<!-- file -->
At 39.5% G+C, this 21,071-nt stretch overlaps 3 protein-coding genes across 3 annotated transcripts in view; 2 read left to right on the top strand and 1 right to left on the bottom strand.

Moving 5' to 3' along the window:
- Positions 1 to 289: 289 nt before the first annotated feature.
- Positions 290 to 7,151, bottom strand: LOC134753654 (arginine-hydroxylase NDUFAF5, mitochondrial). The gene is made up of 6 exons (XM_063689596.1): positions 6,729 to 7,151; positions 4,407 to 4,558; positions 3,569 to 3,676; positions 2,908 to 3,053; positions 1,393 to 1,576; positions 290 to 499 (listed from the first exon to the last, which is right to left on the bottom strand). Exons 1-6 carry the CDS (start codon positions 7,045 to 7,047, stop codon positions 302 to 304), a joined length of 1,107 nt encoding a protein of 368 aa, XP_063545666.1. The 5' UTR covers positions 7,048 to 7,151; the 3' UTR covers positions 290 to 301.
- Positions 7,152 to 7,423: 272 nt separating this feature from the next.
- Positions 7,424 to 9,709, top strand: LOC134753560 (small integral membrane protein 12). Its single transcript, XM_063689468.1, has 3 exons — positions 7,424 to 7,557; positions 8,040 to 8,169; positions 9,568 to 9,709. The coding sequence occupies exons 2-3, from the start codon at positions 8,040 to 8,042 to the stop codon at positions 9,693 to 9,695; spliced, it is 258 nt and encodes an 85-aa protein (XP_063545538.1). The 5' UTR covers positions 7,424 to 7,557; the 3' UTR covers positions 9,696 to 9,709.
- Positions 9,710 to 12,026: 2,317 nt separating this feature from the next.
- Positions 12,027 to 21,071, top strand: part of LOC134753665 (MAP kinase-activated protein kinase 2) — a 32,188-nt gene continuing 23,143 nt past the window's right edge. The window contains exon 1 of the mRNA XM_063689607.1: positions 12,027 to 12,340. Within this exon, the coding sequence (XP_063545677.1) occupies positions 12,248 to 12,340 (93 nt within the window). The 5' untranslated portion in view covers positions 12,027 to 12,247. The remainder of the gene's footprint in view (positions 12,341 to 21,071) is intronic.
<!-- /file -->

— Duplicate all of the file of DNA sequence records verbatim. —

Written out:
At 39.5% G+C, this 21,071-nt stretch overlaps 3 protein-coding genes across 3 annotated transcripts in view; 2 read left to right on the top strand and 1 right to left on the bottom strand.

Moving 5' to 3' along the window:
- Positions 1 to 289: 289 nt before the first annotated feature.
- Positions 290 to 7,151, bottom strand: LOC134753654 (arginine-hydroxylase NDUFAF5, mitochondrial). The gene is made up of 6 exons (XM_063689596.1): positions 6,729 to 7,151; positions 4,407 to 4,558; positions 3,569 to 3,676; positions 2,908 to 3,053; positions 1,393 to 1,576; positions 290 to 499 (listed from the first exon to the last, which is right to left on the bottom strand). Exons 1-6 carry the CDS (start codon positions 7,045 to 7,047, stop codon positions 302 to 304), a joined length of 1,107 nt encoding a protein of 368 aa, XP_063545666.1. The 5' UTR covers positions 7,048 to 7,151; the 3' UTR covers positions 290 to 301.
- Positions 7,152 to 7,423: 272 nt separating this feature from the next.
- Positions 7,424 to 9,709, top strand: LOC134753560 (small integral membrane protein 12). Its single transcript, XM_063689468.1, has 3 exons — positions 7,424 to 7,557; positions 8,040 to 8,169; positions 9,568 to 9,709. The coding sequence occupies exons 2-3, from the start codon at positions 8,040 to 8,042 to the stop codon at positions 9,693 to 9,695; spliced, it is 258 nt and encodes an 85-aa protein (XP_063545538.1). The 5' UTR covers positions 7,424 to 7,557; the 3' UTR covers positions 9,696 to 9,709.
- Positions 9,710 to 12,026: 2,317 nt separating this feature from the next.
- Positions 12,027 to 21,071, top strand: part of LOC134753665 (MAP kinase-activated protein kinase 2) — a 32,188-nt gene continuing 23,143 nt past the window's right edge. The window contains exon 1 of the mRNA XM_063689607.1: positions 12,027 to 12,340. Within this exon, the coding sequence (XP_063545677.1) occupies positions 12,248 to 12,340 (93 nt within the window). The 5' untranslated portion in view covers positions 12,027 to 12,247. The remainder of the gene's footprint in view (positions 12,341 to 21,071) is intronic.